As millennials begin to turn 40 in 2021, CNBC Make It has launched Middle-Aged Millennials, a series exploring how the oldest members of this generation have grown into adulthood amid the backdrop of the Great Recession and the Covid-19 pandemic, student loans, stagnant wages and rising costs of living.
For Marissa Hathaway, saving for retirement was never a big priority compared to all the other expenses she needed to juggle as a single mom. Between paying for child care, rent, groceries, and other bills, there was just never much left over.
"I make under $100,000 a year and because of my ginormous student loans, I have not been able to save for my retirement, which makes me feel terrible," Hathaway says.
But Hathaway, a therapist based in Dallas, says turning 37 this year made her stop and reassess her priorities, especially since her son is heading off to kindergarten in the fall and there will hopefully be some extra money in her budget once she stops paying $550 a month for part-time private daycare.
"For the longest time, I really was just kind of chunking just a very small amount into my 401(k), because I only have so much money," Hathaway says. "Now, being 37, it's like, something's got to give, you've got to get serious about this."
While Hathaway says she's buckling down and contributing more to her retirement accounts — she has about $10,000 saved so far — she's not sure it will be enough for a traditional retirement where she's able to completely stop working at 65. And as a single parent, she can't rely on a partner's income to help buffer her expenses and savings.
Instead, Hathaway is actively planning to continue to work, at least part-time, long past a traditional retirement age. "The definition of retirement for some people is changing," Hathaway says.
Hathaway is not alone. About 61% of older millennials born between 1981 and 1988 say they're planning to work a second job or pick up part-time work during retirement, according to a recent survey conducted by The Harris Poll on behalf of CNBC Make It among over 1,000 U.S. adults between ages 33 and 40.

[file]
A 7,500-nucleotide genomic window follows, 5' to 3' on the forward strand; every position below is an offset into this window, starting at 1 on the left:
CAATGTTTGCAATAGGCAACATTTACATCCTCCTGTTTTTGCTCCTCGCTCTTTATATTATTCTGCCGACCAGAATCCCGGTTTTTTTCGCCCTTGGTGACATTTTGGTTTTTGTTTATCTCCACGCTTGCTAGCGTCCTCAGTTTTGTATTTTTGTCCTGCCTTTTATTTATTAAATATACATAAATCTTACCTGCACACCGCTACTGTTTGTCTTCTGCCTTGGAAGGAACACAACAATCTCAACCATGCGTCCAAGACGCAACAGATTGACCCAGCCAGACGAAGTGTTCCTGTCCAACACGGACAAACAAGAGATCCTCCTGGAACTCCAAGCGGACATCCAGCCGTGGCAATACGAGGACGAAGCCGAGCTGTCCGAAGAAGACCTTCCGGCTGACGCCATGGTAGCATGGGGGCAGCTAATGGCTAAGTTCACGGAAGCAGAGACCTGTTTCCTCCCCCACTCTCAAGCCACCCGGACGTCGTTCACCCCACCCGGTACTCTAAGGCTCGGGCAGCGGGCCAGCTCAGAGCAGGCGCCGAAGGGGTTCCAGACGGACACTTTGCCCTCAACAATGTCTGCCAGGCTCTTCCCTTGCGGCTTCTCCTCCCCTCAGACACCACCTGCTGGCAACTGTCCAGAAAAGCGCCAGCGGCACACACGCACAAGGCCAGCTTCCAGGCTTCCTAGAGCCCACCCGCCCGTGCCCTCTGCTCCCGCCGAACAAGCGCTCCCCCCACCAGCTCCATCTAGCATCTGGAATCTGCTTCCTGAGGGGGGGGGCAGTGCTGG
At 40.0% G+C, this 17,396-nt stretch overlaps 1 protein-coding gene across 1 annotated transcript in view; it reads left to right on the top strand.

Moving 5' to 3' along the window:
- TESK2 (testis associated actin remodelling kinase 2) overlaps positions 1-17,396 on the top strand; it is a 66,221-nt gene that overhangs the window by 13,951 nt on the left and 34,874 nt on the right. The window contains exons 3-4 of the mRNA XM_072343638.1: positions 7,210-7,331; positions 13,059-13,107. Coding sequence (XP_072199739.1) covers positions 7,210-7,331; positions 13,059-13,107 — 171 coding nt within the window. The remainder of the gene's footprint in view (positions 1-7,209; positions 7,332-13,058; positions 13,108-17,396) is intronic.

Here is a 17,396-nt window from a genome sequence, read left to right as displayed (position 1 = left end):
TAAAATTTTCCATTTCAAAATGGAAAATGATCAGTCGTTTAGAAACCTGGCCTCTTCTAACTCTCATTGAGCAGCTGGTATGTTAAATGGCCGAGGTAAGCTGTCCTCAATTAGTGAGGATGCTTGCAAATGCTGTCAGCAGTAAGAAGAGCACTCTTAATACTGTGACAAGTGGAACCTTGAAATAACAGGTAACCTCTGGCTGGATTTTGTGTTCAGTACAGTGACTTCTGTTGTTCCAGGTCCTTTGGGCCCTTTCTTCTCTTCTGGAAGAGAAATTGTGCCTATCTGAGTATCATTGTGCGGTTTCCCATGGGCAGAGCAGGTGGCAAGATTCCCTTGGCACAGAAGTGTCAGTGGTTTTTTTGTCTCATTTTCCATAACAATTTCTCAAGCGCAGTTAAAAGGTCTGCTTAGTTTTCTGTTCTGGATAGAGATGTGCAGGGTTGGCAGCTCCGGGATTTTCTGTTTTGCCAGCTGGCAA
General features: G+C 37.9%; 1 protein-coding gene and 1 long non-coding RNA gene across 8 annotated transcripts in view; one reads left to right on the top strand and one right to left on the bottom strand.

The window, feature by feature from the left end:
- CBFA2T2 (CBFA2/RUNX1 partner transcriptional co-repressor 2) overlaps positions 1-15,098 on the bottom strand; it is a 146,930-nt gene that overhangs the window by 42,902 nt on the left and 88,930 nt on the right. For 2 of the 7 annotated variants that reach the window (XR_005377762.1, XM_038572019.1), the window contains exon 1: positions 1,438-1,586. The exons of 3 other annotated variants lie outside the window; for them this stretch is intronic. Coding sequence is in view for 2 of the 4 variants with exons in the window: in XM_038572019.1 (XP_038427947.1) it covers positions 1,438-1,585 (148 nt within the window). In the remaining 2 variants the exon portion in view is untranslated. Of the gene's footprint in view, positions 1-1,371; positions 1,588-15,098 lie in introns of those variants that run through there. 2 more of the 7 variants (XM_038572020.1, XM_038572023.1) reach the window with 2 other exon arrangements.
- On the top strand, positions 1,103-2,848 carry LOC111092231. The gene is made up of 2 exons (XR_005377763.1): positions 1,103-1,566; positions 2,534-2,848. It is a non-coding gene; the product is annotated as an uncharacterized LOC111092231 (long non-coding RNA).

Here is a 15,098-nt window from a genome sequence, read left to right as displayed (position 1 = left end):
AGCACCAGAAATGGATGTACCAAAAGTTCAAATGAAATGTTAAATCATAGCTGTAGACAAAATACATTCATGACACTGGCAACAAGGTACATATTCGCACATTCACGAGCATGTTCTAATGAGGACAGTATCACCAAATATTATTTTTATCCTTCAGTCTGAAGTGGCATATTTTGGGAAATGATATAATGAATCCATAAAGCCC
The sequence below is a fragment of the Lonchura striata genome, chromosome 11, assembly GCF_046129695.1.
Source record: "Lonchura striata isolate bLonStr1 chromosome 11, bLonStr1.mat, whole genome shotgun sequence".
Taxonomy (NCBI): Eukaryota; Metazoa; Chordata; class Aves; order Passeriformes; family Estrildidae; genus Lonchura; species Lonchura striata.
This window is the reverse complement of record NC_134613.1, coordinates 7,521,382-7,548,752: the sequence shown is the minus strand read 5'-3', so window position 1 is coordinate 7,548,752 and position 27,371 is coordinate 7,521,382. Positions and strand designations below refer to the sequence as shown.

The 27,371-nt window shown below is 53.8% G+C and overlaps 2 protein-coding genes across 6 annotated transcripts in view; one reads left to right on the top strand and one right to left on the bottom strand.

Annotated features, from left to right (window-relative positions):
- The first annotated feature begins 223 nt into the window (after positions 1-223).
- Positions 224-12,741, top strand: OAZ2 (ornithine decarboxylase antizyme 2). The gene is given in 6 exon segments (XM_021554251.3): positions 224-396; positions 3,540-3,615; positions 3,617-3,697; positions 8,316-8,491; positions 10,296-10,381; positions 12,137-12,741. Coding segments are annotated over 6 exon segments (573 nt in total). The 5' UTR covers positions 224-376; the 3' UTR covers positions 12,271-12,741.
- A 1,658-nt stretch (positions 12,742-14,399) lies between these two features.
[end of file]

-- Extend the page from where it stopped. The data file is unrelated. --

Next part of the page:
Planning to work in retirement is not a new phenomenon. Millennials, Gen X and baby boomers all share similar expectations of working during retirement, a TransAmerica survey found last year.
But not all older millennials see working during retirement as a bad thing, or even as a result of not being able to save enough. On the contrary, many see it as an opportunity to slow down and do work they're more interested in.
Older millennials will likely approach retirement differently
Steve Clayton, a 38-year-old in Rehoboth Beach, Delaware, plans to retire early, likely within the next 10 years. However, he wants to continue to work — just at a more leisurely pace in a second career or doing volunteer work. Currently, the executive for a large multi-specialty medical group makes a six-figure salary and has about $450,000 saved.
"We're making sacrifices now, but hopefully that'll pay off in being able to go in a different direction at a relatively young age," Clayton says. Clayton's husband, Brad, is 42 and plans to retire in the next four years, while Clayton wants to work a bit longer before pivoting.